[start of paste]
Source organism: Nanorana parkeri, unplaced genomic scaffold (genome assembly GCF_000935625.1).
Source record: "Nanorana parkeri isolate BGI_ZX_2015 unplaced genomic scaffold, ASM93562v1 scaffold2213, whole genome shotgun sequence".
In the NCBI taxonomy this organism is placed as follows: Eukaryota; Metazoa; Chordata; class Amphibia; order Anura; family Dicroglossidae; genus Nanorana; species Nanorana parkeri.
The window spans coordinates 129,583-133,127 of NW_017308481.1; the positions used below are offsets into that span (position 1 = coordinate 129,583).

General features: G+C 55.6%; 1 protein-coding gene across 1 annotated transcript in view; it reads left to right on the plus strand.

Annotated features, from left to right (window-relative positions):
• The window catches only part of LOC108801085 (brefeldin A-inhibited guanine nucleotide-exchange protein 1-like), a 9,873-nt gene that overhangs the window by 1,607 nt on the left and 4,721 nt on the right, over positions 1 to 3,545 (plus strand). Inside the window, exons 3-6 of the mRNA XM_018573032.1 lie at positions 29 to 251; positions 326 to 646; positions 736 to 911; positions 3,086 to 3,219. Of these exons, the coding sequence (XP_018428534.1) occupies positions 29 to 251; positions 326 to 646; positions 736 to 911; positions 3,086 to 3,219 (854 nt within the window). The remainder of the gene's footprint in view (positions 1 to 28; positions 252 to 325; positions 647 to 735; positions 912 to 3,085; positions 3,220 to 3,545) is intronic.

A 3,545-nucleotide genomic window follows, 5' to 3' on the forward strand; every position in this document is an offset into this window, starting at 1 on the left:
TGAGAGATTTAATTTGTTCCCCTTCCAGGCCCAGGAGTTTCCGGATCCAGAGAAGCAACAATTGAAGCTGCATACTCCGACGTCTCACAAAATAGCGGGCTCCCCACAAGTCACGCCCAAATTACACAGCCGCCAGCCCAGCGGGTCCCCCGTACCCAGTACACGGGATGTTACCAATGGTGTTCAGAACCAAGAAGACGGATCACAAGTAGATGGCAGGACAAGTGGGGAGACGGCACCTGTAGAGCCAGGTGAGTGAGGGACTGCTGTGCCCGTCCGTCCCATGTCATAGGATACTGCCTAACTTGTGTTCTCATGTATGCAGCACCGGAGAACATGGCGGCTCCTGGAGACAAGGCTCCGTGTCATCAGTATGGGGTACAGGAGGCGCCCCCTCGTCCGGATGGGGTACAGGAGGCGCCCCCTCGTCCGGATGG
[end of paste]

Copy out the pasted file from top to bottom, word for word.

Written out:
Source organism: Nanorana parkeri, unplaced genomic scaffold (genome assembly GCF_000935625.1).
Source record: "Nanorana parkeri isolate BGI_ZX_2015 unplaced genomic scaffold, ASM93562v1 scaffold2213, whole genome shotgun sequence".
In the NCBI taxonomy this organism is placed as follows: Eukaryota; Metazoa; Chordata; class Amphibia; order Anura; family Dicroglossidae; genus Nanorana; species Nanorana parkeri.
The window spans coordinates 129,583-133,127 of NW_017308481.1; the positions used below are offsets into that span (position 1 = coordinate 129,583).

General features: G+C 55.6%; 1 protein-coding gene across 1 annotated transcript in view; it reads left to right on the plus strand.

Annotated features, from left to right (window-relative positions):
• The window catches only part of LOC108801085 (brefeldin A-inhibited guanine nucleotide-exchange protein 1-like), a 9,873-nt gene that overhangs the window by 1,607 nt on the left and 4,721 nt on the right, over positions 1 to 3,545 (plus strand). Inside the window, exons 3-6 of the mRNA XM_018573032.1 lie at positions 29 to 251; positions 326 to 646; positions 736 to 911; positions 3,086 to 3,219. Of these exons, the coding sequence (XP_018428534.1) occupies positions 29 to 251; positions 326 to 646; positions 736 to 911; positions 3,086 to 3,219 (854 nt within the window). The remainder of the gene's footprint in view (positions 1 to 28; positions 252 to 325; positions 647 to 735; positions 912 to 3,085; positions 3,220 to 3,545) is intronic.

A 3,545-nucleotide genomic window follows, 5' to 3' on the forward strand; every position in this document is an offset into this window, starting at 1 on the left:
TGAGAGATTTAATTTGTTCCCCTTCCAGGCCCAGGAGTTTCCGGATCCAGAGAAGCAACAATTGAAGCTGCATACTCCGACGTCTCACAAAATAGCGGGCTCCCCACAAGTCACGCCCAAATTACACAGCCGCCAGCCCAGCGGGTCCCCCGTACCCAGTACACGGGATGTTACCAATGGTGTTCAGAACCAAGAAGACGGATCACAAGTAGATGGCAGGACAAGTGGGGAGACGGCACCTGTAGAGCCAGGTGAGTGAGGGACTGCTGTGCCCGTCCGTCCCATGTCATAGGATACTGCCTAACTTGTGTTCTCATGTATGCAGCACCGGAGAACATGGCGGCTCCTGGAGACAAGGCTCCGTGTCATCAGTATGGGGTACAGGAGGCGCCCCCTCGTCCGGATGGGGTACAGGAGGCGCCCCCTCGTCCGGATGG